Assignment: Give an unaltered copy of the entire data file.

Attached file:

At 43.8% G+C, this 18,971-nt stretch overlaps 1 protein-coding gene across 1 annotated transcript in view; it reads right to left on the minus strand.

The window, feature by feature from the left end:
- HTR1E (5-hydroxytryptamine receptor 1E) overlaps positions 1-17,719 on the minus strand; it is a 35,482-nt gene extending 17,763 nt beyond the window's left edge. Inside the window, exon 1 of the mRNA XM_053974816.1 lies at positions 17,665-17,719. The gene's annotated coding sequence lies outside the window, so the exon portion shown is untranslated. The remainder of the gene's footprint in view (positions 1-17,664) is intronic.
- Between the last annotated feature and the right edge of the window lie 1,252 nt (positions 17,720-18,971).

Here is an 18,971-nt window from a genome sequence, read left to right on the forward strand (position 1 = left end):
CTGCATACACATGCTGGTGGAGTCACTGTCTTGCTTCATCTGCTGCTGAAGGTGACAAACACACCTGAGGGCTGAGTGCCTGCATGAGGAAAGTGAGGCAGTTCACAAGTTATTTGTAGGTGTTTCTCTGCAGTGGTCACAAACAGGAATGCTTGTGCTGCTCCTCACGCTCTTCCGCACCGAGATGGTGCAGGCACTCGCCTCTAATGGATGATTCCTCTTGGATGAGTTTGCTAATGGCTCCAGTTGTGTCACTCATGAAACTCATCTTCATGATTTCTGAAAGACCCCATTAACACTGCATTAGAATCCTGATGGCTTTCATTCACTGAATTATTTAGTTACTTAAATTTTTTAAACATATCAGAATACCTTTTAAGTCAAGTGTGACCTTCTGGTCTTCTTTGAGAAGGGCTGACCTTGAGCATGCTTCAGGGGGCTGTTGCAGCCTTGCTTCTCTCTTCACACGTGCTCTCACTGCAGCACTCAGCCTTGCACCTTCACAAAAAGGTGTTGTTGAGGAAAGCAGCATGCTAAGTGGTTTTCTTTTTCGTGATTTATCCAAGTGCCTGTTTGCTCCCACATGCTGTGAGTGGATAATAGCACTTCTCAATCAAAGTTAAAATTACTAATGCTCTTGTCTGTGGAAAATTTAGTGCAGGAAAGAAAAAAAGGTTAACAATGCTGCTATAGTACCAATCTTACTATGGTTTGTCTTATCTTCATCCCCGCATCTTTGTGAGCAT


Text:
At 43.8% G+C, this 18,971-nt stretch overlaps 1 protein-coding gene across 1 annotated transcript in view; it reads right to left on the minus strand.

The window, feature by feature from the left end:
- HTR1E (5-hydroxytryptamine receptor 1E) overlaps positions 1-17,719 on the minus strand; it is a 35,482-nt gene extending 17,763 nt beyond the window's left edge. Inside the window, exon 1 of the mRNA XM_053974816.1 lies at positions 17,665-17,719. The gene's annotated coding sequence lies outside the window, so the exon portion shown is untranslated. The remainder of the gene's footprint in view (positions 1-17,664) is intronic.
- Between the last annotated feature and the right edge of the window lie 1,252 nt (positions 17,720-18,971).

Here is an 18,971-nt window from a genome sequence, read left to right on the forward strand (position 1 = left end):
CTGCATACACATGCTGGTGGAGTCACTGTCTTGCTTCATCTGCTGCTGAAGGTGACAAACACACCTGAGGGCTGAGTGCCTGCATGAGGAAAGTGAGGCAGTTCACAAGTTATTTGTAGGTGTTTCTCTGCAGTGGTCACAAACAGGAATGCTTGTGCTGCTCCTCACGCTCTTCCGCACCGAGATGGTGCAGGCACTCGCCTCTAATGGATGATTCCTCTTGGATGAGTTTGCTAATGGCTCCAGTTGTGTCACTCATGAAACTCATCTTCATGATTTCTGAAAGACCCCATTAACACTGCATTAGAATCCTGATGGCTTTCATTCACTGAATTATTTAGTTACTTAAATTTTTTAAACATATCAGAATACCTTTTAAGTCAAGTGTGACCTTCTGGTCTTCTTTGAGAAGGGCTGACCTTGAGCATGCTTCAGGGGGCTGTTGCAGCCTTGCTTCTCTCTTCACACGTGCTCTCACTGCAGCACTCAGCCTTGCACCTTCACAAAAAGGTGTTGTTGAGGAAAGCAGCATGCTAAGTGGTTTTCTTTTTCGTGATTTATCCAAGTGCCTGTTTGCTCCCACATGCTGTGAGTGGATAATAGCACTTCTCAATCAAAGTTAAAATTACTAATGCTCTTGTCTGTGGAAAATTTAGTGCAGGAAAGAAAAAAAGGTTAACAATGCTGCTATAGTACCAATCTTACTATGGTTTGTCTTATCTTCATCCCCGCATCTTTGTGAGCAT